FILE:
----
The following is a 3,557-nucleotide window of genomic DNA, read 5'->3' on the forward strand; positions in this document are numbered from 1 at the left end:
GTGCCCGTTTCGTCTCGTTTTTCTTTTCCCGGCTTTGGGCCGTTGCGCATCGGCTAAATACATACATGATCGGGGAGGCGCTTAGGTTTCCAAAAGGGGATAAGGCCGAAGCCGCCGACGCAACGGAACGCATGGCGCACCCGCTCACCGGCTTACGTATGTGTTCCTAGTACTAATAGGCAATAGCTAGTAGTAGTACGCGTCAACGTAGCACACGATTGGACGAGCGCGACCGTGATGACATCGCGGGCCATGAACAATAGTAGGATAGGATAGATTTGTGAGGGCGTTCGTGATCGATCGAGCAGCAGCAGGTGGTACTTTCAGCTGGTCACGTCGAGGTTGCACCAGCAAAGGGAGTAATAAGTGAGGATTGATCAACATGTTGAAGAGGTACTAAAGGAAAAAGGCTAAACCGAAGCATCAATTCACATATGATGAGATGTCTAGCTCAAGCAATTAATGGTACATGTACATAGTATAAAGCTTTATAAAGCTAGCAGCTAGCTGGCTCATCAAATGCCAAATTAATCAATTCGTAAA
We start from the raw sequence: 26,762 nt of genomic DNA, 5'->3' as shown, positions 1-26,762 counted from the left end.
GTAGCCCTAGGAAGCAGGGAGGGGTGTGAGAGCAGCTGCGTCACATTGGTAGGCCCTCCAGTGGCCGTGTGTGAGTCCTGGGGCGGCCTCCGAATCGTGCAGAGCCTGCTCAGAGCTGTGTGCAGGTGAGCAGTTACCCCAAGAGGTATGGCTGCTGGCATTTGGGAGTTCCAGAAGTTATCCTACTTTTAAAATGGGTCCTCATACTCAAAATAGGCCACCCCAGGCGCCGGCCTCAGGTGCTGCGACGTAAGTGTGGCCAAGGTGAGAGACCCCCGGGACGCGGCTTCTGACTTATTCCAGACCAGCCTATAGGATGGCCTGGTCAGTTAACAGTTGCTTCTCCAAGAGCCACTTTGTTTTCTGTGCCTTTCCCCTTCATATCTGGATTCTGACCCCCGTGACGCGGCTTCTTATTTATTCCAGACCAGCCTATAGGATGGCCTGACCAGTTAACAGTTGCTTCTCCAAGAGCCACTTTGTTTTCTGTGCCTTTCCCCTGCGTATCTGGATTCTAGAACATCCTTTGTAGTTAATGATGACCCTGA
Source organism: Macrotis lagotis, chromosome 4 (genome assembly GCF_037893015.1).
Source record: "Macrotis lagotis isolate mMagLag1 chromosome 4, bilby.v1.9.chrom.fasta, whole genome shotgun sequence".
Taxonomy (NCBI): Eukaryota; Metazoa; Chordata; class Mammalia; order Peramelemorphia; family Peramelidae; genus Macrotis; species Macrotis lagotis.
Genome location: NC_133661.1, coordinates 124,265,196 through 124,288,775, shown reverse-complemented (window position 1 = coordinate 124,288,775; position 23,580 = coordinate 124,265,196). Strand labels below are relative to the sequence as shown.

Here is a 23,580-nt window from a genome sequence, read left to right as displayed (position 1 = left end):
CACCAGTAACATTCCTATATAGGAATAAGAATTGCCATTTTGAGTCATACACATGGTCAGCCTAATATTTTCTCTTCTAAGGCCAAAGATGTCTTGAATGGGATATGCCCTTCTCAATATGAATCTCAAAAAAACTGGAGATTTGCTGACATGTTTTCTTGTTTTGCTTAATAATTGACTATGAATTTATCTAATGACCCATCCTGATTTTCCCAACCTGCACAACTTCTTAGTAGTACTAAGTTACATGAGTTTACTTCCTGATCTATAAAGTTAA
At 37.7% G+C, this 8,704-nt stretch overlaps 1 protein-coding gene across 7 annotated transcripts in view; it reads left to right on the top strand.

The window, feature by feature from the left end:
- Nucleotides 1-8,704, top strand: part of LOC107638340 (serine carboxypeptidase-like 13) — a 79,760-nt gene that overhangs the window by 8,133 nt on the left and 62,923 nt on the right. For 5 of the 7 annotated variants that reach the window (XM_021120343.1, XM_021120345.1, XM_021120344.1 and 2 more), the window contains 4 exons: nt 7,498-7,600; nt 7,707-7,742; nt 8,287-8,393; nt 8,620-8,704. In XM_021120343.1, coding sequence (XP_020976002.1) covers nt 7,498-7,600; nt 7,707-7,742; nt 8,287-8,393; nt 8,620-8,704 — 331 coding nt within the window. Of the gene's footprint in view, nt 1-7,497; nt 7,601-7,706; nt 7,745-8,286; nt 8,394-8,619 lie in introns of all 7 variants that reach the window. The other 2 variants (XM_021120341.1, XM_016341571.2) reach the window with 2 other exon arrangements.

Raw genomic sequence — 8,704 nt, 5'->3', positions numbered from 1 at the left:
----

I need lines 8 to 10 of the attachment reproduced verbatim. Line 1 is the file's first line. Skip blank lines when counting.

Genome location: NC_133661.1, coordinates 124,265,196 through 124,288,775, shown reverse-complemented (window position 1 = coordinate 124,288,775; position 23,580 = coordinate 124,265,196). Strand labels below are relative to the sequence as shown.

Here is a 23,580-nt window from a genome sequence, read left to right as displayed (position 1 = left end):
CACCAGTAACATTCCTATATAGGAATAAGAATTGCCATTTTGAGTCATACACATGGTCAGCCTAATATTTTCTCTTCTAAGGCCAAAGATGTCTTGAATGGGATATGCCCTTCTCAATATGAATCTCAAAAAAACTGGAGATTTGCTGACATGTTTTCTTGTTTTGCTTAATAATTGACTATGAATTTATCTAATGACCCATCCTGATTTTCCCAACCTGCACAACTTCTTAGTAGTACTAAGTTACATGAGTTTACTTCCTGATCTATAAAGTTAA